Gabriel*, 50, considers his work as a vendor selling toilet paper, toothpaste, and food staples at a market near his house in El Salvador as essential to his buyers, his wife and his granddaughter. That’s why he continued to work despite a nationwide lockdown due to the coronavirus.
But police stopped him earlier this month as he was on his way home with necessary medicine for his wife, who has diabetes and high blood pressure. Now he’s in mandatory quarantine.
“The detention was arbitrary because they didn’t tell him on what grounds they were detaining him,” said his 29-year-old son. “Now my mom feels bad because my dad is not there with her. She calls me every day.”
Gabriel’s case and hundreds of others show the difficulties of enacting strict coronavirus prevention measures in Central America, where citizens are often forced to decide between staying home and feeding their families.
Most Central American governments reacted quickly to the pandemic, implementing strict quarantine and lockdown measures. The region of about 47 million inhabitants has about 6,500 confirmed cases of the virus, with the majority in Panama, according to Johns Hopkins University.
But high rates of inequality, poverty and an informal workforce have led to civil unrest in countries where more than 30 percent of the population lives on $5.50 a day or less. In some cases, desperate citizens have been met with repression and arbitrary detentions as police and military take the front line in a public health crisis.
Throughout the region, citizens living in poverty have taken to the streets to protest government measures. Hungry street vendors protested in Guatemala. Panama reported recent arrests for looting.
“After some days, the need to bring home some food became stronger,” said Tiziano Breda, Central America analyst for NGO the International Crisis Group.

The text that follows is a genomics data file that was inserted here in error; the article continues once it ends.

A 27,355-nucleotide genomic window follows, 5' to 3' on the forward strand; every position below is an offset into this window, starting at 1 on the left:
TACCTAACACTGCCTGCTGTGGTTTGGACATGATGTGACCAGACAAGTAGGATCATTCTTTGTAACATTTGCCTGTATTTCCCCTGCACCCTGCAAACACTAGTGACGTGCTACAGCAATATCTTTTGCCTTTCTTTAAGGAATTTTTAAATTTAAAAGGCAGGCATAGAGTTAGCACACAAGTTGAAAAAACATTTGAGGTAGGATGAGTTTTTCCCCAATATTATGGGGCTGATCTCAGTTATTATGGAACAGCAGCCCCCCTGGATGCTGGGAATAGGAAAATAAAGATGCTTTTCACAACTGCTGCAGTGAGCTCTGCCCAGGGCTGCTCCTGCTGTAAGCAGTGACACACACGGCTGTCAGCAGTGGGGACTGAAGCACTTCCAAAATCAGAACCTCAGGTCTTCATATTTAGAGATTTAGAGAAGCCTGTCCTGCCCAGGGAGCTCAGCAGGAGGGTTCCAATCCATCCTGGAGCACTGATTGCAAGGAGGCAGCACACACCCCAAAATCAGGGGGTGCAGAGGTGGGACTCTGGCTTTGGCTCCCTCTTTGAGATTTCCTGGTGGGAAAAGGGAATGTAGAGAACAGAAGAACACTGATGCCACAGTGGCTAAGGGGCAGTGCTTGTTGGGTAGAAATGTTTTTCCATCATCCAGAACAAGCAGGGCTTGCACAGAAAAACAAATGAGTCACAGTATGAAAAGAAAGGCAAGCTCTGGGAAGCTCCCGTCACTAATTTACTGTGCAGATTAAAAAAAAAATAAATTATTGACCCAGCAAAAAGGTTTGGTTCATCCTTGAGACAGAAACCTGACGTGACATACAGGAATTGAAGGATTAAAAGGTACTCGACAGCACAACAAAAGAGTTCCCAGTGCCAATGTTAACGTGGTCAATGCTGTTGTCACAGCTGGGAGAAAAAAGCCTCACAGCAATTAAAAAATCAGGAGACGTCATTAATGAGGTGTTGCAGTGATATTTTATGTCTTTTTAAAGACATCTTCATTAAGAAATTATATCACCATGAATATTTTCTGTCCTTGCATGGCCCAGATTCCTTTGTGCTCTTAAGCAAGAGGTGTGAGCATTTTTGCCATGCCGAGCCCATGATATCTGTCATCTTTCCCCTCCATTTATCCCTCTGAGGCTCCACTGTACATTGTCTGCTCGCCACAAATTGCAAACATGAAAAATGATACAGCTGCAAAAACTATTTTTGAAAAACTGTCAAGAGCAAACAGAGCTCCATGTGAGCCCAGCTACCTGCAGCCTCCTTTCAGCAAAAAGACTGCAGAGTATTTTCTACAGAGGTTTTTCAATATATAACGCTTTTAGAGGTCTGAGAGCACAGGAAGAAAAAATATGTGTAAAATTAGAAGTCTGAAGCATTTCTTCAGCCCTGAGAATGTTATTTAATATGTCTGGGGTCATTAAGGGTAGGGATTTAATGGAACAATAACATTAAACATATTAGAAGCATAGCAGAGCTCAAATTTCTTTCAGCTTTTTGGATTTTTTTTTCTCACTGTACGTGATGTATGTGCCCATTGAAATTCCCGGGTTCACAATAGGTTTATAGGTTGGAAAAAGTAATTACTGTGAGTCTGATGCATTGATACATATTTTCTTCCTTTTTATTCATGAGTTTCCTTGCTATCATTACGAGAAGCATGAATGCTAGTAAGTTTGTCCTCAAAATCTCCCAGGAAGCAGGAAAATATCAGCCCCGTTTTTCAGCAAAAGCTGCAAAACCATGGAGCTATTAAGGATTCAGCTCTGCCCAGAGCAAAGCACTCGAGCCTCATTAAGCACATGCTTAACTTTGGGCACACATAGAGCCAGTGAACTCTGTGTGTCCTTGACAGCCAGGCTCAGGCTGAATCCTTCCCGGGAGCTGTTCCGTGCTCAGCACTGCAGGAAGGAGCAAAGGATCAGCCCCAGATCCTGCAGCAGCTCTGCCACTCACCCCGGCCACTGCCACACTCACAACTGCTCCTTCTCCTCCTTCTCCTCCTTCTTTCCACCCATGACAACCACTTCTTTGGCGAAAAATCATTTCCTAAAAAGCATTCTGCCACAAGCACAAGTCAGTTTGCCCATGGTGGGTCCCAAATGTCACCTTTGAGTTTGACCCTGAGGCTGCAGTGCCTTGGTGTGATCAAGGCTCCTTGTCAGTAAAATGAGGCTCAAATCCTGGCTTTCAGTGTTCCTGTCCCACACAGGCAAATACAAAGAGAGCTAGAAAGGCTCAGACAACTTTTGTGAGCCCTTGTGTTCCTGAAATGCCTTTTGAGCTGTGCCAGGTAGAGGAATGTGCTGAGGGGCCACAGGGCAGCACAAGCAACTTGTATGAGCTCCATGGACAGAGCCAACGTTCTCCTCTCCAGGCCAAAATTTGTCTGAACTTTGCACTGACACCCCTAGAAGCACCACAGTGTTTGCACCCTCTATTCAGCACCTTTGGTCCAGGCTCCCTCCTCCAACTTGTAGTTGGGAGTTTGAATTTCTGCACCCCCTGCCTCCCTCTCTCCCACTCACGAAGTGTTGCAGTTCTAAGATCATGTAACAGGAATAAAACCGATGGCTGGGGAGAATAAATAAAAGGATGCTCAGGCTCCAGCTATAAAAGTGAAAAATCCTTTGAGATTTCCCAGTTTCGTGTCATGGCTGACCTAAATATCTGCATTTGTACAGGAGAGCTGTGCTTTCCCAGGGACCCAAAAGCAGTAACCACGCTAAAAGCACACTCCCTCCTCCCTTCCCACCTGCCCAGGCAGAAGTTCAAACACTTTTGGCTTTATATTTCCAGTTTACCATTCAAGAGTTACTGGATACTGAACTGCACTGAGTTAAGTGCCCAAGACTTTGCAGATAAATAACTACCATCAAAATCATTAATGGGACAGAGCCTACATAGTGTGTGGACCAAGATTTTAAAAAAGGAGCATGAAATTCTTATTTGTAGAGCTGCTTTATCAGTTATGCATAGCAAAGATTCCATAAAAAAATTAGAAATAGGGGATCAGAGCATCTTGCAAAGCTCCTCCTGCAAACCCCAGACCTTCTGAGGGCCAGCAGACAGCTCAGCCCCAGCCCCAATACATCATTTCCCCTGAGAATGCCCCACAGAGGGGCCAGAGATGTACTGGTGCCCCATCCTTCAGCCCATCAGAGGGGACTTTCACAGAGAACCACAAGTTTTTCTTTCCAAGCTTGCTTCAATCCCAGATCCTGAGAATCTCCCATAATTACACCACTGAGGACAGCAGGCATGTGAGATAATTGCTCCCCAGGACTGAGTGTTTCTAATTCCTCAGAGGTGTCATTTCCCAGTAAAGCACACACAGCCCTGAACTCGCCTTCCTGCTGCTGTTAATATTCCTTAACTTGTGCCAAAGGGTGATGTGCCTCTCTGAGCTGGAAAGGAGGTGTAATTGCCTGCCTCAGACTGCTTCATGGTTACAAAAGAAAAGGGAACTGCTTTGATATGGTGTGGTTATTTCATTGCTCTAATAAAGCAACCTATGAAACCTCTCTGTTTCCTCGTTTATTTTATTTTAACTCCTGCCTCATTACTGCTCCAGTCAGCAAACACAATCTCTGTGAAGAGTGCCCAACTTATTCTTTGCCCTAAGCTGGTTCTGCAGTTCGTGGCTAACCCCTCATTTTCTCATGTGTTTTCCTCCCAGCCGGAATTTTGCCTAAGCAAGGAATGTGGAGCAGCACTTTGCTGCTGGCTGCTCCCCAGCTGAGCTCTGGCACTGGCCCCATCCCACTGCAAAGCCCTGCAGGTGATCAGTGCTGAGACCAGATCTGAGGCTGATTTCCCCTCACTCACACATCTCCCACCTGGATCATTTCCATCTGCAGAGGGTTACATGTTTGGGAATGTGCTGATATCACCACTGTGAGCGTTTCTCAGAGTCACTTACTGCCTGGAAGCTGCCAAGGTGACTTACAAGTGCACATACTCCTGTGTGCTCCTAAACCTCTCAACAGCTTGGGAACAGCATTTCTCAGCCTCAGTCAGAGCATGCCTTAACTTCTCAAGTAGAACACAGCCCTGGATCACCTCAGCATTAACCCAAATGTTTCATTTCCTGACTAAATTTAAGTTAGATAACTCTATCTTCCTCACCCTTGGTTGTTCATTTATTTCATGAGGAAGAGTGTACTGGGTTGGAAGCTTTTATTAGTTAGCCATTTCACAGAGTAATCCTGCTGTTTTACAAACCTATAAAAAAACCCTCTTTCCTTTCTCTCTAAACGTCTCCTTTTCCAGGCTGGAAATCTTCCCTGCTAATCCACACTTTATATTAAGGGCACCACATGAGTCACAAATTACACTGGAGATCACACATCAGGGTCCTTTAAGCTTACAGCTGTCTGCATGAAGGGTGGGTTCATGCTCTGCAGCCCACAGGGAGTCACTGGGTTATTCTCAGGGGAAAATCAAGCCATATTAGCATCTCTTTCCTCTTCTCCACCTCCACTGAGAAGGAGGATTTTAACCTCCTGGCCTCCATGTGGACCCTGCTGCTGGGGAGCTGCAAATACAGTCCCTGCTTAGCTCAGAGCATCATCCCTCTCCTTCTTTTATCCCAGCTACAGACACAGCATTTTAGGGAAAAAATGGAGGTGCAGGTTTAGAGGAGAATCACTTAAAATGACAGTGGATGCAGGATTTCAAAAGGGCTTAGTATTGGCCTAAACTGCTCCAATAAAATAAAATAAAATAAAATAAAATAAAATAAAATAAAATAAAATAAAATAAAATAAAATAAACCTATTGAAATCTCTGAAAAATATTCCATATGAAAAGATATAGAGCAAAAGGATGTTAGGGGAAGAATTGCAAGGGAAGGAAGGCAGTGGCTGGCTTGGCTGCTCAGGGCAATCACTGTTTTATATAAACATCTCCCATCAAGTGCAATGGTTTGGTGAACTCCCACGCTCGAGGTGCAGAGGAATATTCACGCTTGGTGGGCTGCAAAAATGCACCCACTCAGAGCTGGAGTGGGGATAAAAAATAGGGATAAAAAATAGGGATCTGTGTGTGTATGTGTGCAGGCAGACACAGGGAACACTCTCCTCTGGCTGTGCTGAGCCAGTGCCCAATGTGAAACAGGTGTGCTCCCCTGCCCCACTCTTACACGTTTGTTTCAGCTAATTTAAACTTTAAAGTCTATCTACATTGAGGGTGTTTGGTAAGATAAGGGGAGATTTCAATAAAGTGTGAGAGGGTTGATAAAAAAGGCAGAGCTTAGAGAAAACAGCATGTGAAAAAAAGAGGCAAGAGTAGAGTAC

In Honduras, where mass mobilisations to voice citizen discontent have been common since a 2009 coup, street vendors, laid-off workers and trash collectors have blocked roads in protest of a strict curfew that has worsened conditions for the nearly 50 percent of the population that lives in poverty.
“Most people in this country live day by day. You sell some socks and you buy some eggs,” said Bertha Oliva, coordinator of the Honduran human rights group the Committee of Relatives of the Disappeared in Honduras (or COFADEH, its acronym in Spanish). “They are hungry and they have to go out.”
“The only thing we are asking for is food,” one protester told Honduran media outlet La Tribuna. “We have taken this curfew seriously and we haven’t left.”
In El Salvador, discontent reached a head in late March when Salvadorans showed up in droves at the government office in charge of administering a $300 government subsidy.
“[The president] said that he is going to help the informal sector, but he isn’t,” one woman told Salvadoran media outlet GatoEncerrado. “If he doesn’t follow through, what we are going to do is go out to sell.” That’s what Gabriel, who makes about $200 a month, did.
In light of this reality, governments have reacted with contradicting responses, according to Breda.